Asthma and Atopic Dermatitis: A Review of Targeted Inhibition of Interleukin-4 and Interleukin-13 As Therapy for Atopic Disease

February 2016 | Volume 15 | Issue 2 | Original Article | 165 | Copyright © 2016

Catherine D. Buzney MA,a Alice B. Gottlieb MD PhD,a,b David Rosmarin MDa,b

aTufts University School of Medicine, Boston, MA
bDepartment of Dermatology, Tufts Medical Center, Boston, MA

Abstract

Type 2 helper T cell (Th2)-mediated inflammation plays a critical role in the pathogenesis of allergic asthma and atopic dermatitis (AD). Recent research focusing on the suppression of the Th2 axis with targeted inhibitors in atopic disease is showing promising early results. In particular, the simultaneous blockage of interleukin (IL)-4 and IL-13 has successfully mitigated symptoms of allergic asthma and AD in preliminary clinical trials. Given the current therapeutic challenges of treating these chronic and severe diseases, this review brings to light new data demonstrating that agents targeting IL-4 and IL-13 are relatively safe and effective medications in blocking the inflammatory cascade responsible for allergic asthma and atopic dermatitis.

J Drugs Dermatol. 2016;15(2):165-171.

Purchase Original Article

Purchase a single fully formatted PDF of the original manuscript as it was published in the JDD.

Download the original manuscript as it was published in the JDD.

Contact a member of the JDD Sales Team to request a quote or purchase bulk reprints, e-prints or international translation requests.

To get access to JDD's full-text articles and archives, upgrade here.

Save an unformatted copy of this article for on-screen viewing.

Print the full-text of article as it appears on the JDD site.

→ proceed | ↑ close

INTRODUCTION

Allergic asthma and atopic dermatitis are dependent upon cutaneous inflammation driven by type 2 helper T cell (Th2)-mediated immunological responses. Allergic asthma, a chronic inflammatory lung disease, involves recurrent episodes of wheezing, labored breathing, coughing, and thick mucous secondary to airway inflammation, bronchial hyperresponsivity, and structural remodeling.1,2 It is often accompanied by elevated eosinophils and CD4+ Th2 cytokines. Atopic dermatitis (AD), the most common inflammatory skin disorder, is chronic and relapsing and characterized by pruritus, dryness, erythema, weeping, and lichenification. The disturbed skin barrier function leads to transepidermal water loss (TEWL) and a Th2-mediated immunological response.3,4 Given their similar pathogenesis, asthma and AD are clinically associated, with AD frequently preceding the development of allergy and asthma.3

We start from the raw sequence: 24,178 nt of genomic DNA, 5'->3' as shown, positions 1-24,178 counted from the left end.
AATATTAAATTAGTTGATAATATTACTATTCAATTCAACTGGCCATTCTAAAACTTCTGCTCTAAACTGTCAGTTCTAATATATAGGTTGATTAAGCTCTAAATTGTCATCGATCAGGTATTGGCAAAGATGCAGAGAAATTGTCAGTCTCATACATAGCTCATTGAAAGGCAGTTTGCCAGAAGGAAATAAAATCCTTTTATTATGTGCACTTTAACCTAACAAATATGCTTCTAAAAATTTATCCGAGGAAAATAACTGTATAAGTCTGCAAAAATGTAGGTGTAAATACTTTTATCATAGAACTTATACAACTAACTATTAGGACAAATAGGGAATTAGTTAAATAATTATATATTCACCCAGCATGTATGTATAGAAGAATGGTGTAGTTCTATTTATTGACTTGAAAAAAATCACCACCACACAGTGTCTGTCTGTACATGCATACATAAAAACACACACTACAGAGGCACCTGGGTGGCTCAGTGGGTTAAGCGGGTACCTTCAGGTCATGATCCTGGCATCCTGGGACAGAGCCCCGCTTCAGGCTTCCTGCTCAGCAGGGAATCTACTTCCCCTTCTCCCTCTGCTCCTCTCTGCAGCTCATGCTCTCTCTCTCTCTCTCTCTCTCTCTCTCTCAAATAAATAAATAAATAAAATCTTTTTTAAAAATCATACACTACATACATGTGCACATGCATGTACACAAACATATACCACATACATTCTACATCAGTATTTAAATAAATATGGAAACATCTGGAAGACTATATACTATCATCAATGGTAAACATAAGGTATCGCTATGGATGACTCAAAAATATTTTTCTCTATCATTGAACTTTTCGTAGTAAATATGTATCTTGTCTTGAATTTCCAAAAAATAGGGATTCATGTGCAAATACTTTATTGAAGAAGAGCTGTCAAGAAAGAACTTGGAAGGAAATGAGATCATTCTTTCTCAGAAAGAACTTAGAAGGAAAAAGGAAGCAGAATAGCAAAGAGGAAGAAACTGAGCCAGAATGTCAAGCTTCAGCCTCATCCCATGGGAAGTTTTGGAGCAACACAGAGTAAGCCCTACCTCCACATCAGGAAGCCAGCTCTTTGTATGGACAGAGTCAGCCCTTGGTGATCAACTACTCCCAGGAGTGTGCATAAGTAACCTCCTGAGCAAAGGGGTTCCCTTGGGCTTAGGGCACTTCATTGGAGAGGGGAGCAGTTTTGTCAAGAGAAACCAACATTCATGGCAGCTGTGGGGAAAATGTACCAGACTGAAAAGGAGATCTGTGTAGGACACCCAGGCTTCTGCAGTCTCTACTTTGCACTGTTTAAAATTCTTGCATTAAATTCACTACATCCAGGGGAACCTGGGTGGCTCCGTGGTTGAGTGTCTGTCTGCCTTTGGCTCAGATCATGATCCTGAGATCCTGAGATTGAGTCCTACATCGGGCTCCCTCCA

Successful treatment of asthma and AD presents therapeutic challenges, and there is significant need for improved management strategies.5 Mainstays of treatment for moderate-to-severe asthma include bronchodilators such as long-acting beta agonists, muscarinic antagonists, anti-immunoglobulin E (IgE) therapy, and anti-inflammatory drugs including corticosteroids, leukotriene modifiers, and theophylline.1 However, these therapies are often inadequate, leaving patients with uncontrolled disease and high risk of exacerbation, reduced quality of life, and in the case of long-term steroids, undesirable side effects.1,6

Treatment of AD involves symptomatic management with chronic use of emollients, topical glucocorticosteroids, and calcineurin inhibitors. Thirty three percent of patients with moderate-to-severe AD, however, require systemic treatments such as oral steroids, cyclosporine, mycophenolate, methotrexate, azathioprine, UVA1/NB-UVB phototherapy, and other immunosuppressants.7 Developed tolerance to these drugs, unsatisfactory clinical effects, toxicities limiting long-term use, and inconvenience with these regimens underscore the need to develop more efficacious yet safe and well-tolerated treatments. Management with biologic agents such as anti-tumor necrosis factor (TNF) and anti-IgE drugs has been largely ineffective.8

Given the importance of the Th2 pathway in atopic diseases, there is considerable focus on targeted antagonists as treatments. Several recent studies report the success of new drugs targeting cytokines interleukin (IL)-4 and IL-13 in asthma and atopic dermatitis. This article reviews the role of IL-4 and IL-13 in these Th2-polarized disorders and evaluates the benefits of the simultaneous targeting of IL-4 and IL-13 in optimizing therapeutic efficacy.

Asthma Pathophysiology

Asthma triggered by allergens causes recurrent episodes of wheezing, labored breathing, and coughing. Severe and chronic asthma sufferers can have fatal or near-fatal exacerbations.1 There is usually detectable allergen-specific serum IgE. Inflammatory processes associated with Th2 immunity are present in approximately half the population suffering from asthma.9

At the center of the allergic asthma immune response lies the handling and presentation of allergen by antigen-presenting

↑ back to top


Related Articles